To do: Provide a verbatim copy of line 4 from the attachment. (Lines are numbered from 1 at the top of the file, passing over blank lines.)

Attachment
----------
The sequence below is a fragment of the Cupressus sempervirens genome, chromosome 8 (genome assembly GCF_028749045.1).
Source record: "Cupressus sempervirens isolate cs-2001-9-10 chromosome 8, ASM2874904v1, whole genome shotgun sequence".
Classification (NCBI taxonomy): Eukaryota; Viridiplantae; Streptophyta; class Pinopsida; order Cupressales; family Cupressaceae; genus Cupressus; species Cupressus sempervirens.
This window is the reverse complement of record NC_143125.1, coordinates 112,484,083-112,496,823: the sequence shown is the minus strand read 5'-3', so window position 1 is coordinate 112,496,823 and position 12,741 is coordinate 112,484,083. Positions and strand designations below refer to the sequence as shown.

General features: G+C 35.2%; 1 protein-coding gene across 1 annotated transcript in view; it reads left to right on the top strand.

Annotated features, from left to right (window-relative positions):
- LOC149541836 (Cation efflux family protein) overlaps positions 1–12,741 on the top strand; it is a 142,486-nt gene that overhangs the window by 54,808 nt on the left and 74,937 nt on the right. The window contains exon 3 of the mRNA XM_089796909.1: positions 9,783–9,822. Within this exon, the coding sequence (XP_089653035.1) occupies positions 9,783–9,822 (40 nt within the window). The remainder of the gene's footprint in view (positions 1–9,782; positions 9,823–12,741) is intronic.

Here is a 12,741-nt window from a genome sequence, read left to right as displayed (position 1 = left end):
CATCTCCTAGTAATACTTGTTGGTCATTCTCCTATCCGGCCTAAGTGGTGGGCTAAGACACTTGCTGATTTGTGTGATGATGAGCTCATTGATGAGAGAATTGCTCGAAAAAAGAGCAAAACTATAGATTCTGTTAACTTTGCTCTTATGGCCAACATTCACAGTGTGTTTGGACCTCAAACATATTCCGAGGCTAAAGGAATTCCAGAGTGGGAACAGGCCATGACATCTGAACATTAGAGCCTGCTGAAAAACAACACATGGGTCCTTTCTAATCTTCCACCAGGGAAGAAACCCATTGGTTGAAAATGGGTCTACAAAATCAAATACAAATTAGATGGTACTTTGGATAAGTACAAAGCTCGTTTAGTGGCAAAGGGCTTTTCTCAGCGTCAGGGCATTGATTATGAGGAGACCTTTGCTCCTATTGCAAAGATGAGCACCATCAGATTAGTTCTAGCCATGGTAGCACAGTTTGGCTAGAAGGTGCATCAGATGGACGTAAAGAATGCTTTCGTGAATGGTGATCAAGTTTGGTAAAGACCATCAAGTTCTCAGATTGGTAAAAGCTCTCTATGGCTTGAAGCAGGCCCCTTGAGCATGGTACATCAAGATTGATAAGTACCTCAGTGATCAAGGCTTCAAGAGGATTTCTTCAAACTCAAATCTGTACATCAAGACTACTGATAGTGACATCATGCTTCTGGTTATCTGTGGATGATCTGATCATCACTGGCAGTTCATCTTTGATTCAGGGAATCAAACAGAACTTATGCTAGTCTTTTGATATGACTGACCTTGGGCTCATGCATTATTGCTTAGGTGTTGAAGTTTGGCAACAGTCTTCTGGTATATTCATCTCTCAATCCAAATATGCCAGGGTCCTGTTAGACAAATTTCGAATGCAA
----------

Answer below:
This window is the reverse complement of record NC_143125.1, coordinates 112,484,083-112,496,823: the sequence shown is the minus strand read 5'-3', so window position 1 is coordinate 112,496,823 and position 12,741 is coordinate 112,484,083. Positions and strand designations below refer to the sequence as shown.